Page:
This qualitative study explored the experiences of health visitors working with refugee and asylumseeking families in central London, and assessed the dimensions of their cultural competency using Quickfall’s model (Quickfall, 2004, 2010). In-depthinterviews were conducted with 14 health visitors. Data were analysed using Framework, a thematicbased analytical ethod. The findings revealed that the health visitors demonstrated aspects of culturally competent care in relation to Quickfall’s five-step model which was developed from the literature specifically for working with asylum applicants within a primary care setting. Shortcomings with regard to demonstrating cultural competence were related to working for an organisation whose work is governed by external factors such as national legislation and policy. In addition, the complexity of the needs of these vulnerable populations and limited resources sometimes compromised the cultural competence of the health visitors. However, they showed many positive examples of how they provided equity, access and non-discriminatory services, health promotion and socially inclusive services.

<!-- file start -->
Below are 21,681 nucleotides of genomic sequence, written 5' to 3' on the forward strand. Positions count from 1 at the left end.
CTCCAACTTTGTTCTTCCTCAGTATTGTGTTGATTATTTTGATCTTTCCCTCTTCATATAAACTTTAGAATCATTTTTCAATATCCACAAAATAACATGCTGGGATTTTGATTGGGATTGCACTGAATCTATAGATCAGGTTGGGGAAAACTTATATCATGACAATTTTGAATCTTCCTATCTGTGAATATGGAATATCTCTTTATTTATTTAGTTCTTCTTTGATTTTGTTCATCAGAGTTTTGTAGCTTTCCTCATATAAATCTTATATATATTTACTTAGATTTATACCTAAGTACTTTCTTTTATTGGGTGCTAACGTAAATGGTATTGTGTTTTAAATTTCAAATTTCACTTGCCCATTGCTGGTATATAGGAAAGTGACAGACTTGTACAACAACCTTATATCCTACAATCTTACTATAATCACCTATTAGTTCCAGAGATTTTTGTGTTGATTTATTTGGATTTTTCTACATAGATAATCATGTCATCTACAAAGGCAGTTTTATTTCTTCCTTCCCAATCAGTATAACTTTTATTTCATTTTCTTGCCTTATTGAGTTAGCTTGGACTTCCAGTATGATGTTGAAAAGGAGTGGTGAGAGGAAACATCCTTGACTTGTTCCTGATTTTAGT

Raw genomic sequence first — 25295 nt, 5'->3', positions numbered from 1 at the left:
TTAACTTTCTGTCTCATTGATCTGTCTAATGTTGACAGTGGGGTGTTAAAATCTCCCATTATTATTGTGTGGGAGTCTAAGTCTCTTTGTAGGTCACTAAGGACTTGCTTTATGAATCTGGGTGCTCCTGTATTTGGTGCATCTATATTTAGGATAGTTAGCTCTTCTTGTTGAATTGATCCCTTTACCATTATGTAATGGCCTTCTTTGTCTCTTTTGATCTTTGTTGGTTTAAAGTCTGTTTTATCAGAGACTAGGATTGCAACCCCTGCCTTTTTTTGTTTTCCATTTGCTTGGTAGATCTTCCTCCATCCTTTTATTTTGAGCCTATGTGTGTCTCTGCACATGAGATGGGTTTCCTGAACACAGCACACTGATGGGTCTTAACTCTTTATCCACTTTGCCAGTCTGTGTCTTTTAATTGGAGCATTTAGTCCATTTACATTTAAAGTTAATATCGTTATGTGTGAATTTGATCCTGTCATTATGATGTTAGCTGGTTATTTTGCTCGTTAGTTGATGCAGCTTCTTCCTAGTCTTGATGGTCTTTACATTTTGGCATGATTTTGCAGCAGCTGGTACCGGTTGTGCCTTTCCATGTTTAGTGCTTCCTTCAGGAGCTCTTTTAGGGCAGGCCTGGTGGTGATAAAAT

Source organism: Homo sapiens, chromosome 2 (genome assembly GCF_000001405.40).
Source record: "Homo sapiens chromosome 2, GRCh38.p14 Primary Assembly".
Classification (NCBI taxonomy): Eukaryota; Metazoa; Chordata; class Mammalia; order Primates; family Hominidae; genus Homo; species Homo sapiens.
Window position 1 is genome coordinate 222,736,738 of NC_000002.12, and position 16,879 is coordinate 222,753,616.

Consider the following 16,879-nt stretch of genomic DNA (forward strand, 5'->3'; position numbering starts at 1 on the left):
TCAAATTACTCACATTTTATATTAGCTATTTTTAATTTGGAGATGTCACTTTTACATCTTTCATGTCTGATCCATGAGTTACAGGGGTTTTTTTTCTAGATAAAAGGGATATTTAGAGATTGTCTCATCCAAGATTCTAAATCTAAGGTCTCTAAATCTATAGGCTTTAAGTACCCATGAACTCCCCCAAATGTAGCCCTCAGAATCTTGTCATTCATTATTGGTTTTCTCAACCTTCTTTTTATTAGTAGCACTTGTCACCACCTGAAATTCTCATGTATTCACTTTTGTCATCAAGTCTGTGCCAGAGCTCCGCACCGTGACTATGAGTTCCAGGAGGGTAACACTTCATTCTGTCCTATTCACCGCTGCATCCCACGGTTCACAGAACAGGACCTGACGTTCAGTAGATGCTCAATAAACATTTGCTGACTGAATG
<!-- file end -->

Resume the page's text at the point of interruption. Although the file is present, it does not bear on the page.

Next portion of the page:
John Burchill, David J Pevalin